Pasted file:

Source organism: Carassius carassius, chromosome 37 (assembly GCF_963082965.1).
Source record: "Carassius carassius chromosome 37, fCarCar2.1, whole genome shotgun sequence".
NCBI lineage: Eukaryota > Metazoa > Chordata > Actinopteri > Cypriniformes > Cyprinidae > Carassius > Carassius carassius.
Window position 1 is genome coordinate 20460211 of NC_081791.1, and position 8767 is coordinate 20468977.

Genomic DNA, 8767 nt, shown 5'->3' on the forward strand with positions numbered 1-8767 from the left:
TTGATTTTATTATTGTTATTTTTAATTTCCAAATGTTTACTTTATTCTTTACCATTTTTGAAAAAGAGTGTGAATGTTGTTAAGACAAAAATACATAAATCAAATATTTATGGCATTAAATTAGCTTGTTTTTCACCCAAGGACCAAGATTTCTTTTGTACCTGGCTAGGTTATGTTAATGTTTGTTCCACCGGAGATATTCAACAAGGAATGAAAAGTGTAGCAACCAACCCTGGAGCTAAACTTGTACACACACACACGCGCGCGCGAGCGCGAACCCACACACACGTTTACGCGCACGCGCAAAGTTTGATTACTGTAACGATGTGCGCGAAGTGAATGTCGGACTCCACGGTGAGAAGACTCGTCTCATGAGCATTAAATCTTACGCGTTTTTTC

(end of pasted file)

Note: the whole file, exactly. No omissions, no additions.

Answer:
Source organism: Carassius carassius, chromosome 37 (assembly GCF_963082965.1).
Source record: "Carassius carassius chromosome 37, fCarCar2.1, whole genome shotgun sequence".
NCBI lineage: Eukaryota > Metazoa > Chordata > Actinopteri > Cypriniformes > Cyprinidae > Carassius > Carassius carassius.
Window position 1 is genome coordinate 20460211 of NC_081791.1, and position 8767 is coordinate 20468977.

Genomic DNA, 8767 nt, shown 5'->3' on the forward strand with positions numbered 1-8767 from the left:
TTGATTTTATTATTGTTATTTTTAATTTCCAAATGTTTACTTTATTCTTTACCATTTTTGAAAAAGAGTGTGAATGTTGTTAAGACAAAAATACATAAATCAAATATTTATGGCATTAAATTAGCTTGTTTTTCACCCAAGGACCAAGATTTCTTTTGTACCTGGCTAGGTTATGTTAATGTTTGTTCCACCGGAGATATTCAACAAGGAATGAAAAGTGTAGCAACCAACCCTGGAGCTAAACTTGTACACACACACACGCGCGCGCGAGCGCGAACCCACACACACGTTTACGCGCACGCGCAAAGTTTGATTACTGTAACGATGTGCGCGAAGTGAATGTCGGACTCCACGGTGAGAAGACTCGTCTCATGAGCATTAAATCTTACGCGTTTTTTC